Sumit Singhal loves modern architecture. He comes from a family of builders who have built more than 20 projects in the last ten years near Delhi in India. He has recently started writing about the architectural projects that catch his imagination.
NEW 29 MAYIS PLAZA BRIDGE IN ÜMRANYE, Istanbul, Turkey by SUS&HI office
March 19th, 2014 by Sumit Singhal
Article source: SUS&HI office
Ümraniye, located in the Asian side of Istanbul, is one of the most populated district of the city, and also the fastest growing and changing. In recent years, intense building activity led to the construction of new residences, offices, shopping malls, sport facilities, schools.
The local government recently committed to beginning a process of modernization of the whole district, both architectural and structural, in order to transform the area in one of the crucial points of the metropolis.
Therefore, particular attention is paid to the creation of spaces for citizens.
It is in this context that Rome based architectural firm SUS&HI office, founded by architects Giada Calcagno and Gianluca Littardi, was asked to develop a proposal for 29 Mayis Meydani (29th May Square). The project is part of a vast urban transformation, designed by various international architectural firms, which involves the construction of highly qualifying services (including a university, a hospital, a mosque, a conference center with an auditorium), modern mobility infrastructure (a new tram line with spaces pertinent to it), and public spaces.
Among them, 29 Mayis Meydani is particularly relevant.
Placed on top of a freeway, south of a broad hill on which the new university campus, hospital and mosque will rise, the plaza will connect the residential area with the services complex, stitching up the tear due to the freeway.
The increase in the pedestrian flow, consequence of the new tram line, will make of the plaza the main access gate to the complex itself.
This dual nature, both crossing and aggregation gate, has guided the design choices, leading to the conception of a large roofed plaza.
The roof itself is the key element of the project. By synthesizing very modern tecnology with Arabic traditions, evoked by both form and pattern, it represents the mixture of cultures, forms, customs, that is typical of Istanbul, true bridge between Europe and Asia. This recall of arabic traditions, linked to the future construction of the mosque, doesn’t however result in shallow imitation or inept mocking. The context is accepted, along with the strong trend for change that the area carries.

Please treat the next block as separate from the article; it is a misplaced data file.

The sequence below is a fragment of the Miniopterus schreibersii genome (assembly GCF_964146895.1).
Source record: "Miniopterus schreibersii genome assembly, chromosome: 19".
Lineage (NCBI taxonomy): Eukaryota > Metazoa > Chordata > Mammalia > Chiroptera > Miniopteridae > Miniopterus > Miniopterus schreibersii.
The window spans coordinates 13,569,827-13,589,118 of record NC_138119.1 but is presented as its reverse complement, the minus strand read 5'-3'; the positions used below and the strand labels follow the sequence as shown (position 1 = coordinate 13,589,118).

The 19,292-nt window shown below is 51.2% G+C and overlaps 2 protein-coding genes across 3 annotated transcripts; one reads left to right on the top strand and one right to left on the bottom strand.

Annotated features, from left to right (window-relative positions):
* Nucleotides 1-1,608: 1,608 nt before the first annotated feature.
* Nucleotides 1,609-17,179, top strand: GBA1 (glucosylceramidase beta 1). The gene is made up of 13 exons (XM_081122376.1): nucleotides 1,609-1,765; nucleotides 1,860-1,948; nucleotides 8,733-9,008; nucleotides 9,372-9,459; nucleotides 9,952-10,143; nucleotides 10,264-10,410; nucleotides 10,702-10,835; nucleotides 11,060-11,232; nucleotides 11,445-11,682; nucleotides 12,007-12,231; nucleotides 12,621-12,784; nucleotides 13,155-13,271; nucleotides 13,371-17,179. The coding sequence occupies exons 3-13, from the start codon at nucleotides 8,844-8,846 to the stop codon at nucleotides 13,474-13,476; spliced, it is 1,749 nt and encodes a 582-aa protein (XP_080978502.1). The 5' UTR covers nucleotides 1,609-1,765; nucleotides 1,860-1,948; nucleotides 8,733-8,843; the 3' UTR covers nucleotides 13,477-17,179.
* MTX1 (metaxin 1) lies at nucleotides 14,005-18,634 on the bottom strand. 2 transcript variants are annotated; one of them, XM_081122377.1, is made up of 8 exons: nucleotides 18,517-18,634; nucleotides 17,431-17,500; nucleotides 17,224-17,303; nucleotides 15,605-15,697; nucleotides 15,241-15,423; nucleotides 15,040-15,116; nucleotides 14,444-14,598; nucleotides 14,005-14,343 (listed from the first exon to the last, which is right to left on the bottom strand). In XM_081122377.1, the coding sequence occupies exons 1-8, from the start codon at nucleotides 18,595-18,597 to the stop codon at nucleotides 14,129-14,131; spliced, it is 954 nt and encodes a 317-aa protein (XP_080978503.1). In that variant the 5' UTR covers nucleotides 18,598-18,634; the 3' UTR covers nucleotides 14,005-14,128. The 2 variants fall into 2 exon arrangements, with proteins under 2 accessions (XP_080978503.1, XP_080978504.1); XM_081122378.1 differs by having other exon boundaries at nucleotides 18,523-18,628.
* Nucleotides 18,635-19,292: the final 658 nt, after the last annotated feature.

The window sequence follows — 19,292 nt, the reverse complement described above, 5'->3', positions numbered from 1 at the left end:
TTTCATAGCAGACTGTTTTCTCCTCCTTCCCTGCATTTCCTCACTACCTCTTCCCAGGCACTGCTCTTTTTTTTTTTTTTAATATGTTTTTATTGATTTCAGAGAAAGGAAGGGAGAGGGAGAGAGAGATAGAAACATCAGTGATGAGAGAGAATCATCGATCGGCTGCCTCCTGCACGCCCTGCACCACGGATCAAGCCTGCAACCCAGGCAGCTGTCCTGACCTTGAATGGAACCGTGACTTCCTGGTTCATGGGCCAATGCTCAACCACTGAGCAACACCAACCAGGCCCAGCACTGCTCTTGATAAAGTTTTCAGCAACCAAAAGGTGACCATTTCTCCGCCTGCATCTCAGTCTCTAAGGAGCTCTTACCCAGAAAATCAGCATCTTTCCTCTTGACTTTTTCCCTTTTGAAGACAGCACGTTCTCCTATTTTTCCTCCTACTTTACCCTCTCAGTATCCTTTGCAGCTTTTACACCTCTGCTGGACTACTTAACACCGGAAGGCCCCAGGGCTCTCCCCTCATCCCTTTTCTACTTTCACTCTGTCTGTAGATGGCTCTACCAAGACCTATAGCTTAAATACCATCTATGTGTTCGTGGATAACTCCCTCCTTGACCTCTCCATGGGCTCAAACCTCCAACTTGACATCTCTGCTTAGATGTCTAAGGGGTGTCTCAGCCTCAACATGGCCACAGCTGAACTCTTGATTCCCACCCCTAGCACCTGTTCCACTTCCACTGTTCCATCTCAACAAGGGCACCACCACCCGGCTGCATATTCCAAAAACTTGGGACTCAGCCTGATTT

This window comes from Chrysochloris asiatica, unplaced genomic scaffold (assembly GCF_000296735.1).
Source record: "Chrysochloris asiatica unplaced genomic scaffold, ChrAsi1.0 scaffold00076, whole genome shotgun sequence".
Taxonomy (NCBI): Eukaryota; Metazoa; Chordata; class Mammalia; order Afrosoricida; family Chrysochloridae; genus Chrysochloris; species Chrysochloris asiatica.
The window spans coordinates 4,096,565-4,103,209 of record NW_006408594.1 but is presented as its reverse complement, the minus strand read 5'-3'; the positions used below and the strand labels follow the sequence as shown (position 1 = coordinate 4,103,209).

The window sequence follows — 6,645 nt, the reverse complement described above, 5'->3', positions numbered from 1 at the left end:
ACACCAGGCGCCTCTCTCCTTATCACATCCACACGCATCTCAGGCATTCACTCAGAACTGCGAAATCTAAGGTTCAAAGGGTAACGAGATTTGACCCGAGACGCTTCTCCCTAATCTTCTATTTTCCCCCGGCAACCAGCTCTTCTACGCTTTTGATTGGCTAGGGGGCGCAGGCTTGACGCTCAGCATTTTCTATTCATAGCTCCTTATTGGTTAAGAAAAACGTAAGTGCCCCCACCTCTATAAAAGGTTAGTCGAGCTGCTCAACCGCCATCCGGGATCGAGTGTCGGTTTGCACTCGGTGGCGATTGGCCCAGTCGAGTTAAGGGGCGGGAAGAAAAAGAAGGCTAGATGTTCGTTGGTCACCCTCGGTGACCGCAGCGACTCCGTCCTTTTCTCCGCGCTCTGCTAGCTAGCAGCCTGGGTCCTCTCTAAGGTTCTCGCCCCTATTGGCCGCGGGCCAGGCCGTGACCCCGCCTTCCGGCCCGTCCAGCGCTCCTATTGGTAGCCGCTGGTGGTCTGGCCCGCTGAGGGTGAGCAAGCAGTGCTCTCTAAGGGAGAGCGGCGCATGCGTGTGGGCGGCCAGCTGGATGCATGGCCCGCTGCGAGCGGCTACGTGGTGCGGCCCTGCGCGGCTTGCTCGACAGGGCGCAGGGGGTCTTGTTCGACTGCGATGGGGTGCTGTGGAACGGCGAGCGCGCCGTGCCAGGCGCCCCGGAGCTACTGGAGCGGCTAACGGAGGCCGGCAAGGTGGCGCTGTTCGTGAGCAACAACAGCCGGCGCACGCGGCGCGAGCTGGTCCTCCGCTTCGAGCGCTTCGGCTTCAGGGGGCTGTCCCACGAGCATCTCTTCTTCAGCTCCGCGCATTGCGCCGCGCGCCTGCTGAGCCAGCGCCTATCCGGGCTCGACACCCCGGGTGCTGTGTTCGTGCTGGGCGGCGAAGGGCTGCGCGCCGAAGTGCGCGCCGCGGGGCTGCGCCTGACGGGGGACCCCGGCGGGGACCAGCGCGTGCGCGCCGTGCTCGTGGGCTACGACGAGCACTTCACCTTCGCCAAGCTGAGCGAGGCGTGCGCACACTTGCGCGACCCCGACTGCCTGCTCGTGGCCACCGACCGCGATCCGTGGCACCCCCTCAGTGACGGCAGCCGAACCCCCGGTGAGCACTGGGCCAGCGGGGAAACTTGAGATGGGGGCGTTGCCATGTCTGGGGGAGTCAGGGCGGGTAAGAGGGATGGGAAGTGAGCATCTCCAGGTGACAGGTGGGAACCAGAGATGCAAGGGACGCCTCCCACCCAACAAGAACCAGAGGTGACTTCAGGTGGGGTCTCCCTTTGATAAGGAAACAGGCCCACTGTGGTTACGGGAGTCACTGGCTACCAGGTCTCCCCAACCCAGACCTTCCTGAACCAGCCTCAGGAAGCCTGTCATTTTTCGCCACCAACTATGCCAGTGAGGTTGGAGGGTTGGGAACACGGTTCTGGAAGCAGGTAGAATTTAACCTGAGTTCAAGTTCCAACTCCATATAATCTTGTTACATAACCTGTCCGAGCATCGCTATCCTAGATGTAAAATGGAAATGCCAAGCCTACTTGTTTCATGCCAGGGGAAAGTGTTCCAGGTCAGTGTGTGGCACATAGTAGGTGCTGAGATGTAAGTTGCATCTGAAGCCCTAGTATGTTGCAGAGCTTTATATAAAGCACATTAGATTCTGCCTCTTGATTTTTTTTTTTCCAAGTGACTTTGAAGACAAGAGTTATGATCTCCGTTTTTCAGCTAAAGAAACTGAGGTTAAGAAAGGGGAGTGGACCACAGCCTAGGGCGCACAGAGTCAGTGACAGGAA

Under this sort of big perforated tent, which offers protection while still being open, the plaza creates a fundamental pedestrian connection above the freeway, and at the same time acts as a functional filter between residences and services. By protecting the pedestrian area from the noise of the freeway underneath, framing the view of the city by hiding the road itself, and finally weakening sun rays whilst encouraging ventilation, it also acts as a physical filter. It is this materiality, albeit light, this protection, albeit subtle, that makes this an aggregative space, more than just a bridge.
The two side volumes, housing cafes, shops, exhibition spaces, help to make the square, more than just a passage, a place to stop and stay: a new space for the community. The volumes are mostly glass cled and light, thus not competing with the roofing. Instead they highlight its symbolic and functional quality.
They emphasize the dimensional ambiguity of the roofing: a tent, but at a urban scale.
This double scale, both local and urban, justified by the traits and the localization of the project, guides and strengthens the design.
Although it solves a precise and limited node, its strong image can make it a metropolitan icon, a symbol of the growth of the Ümraniye district and of the whole Turkey.
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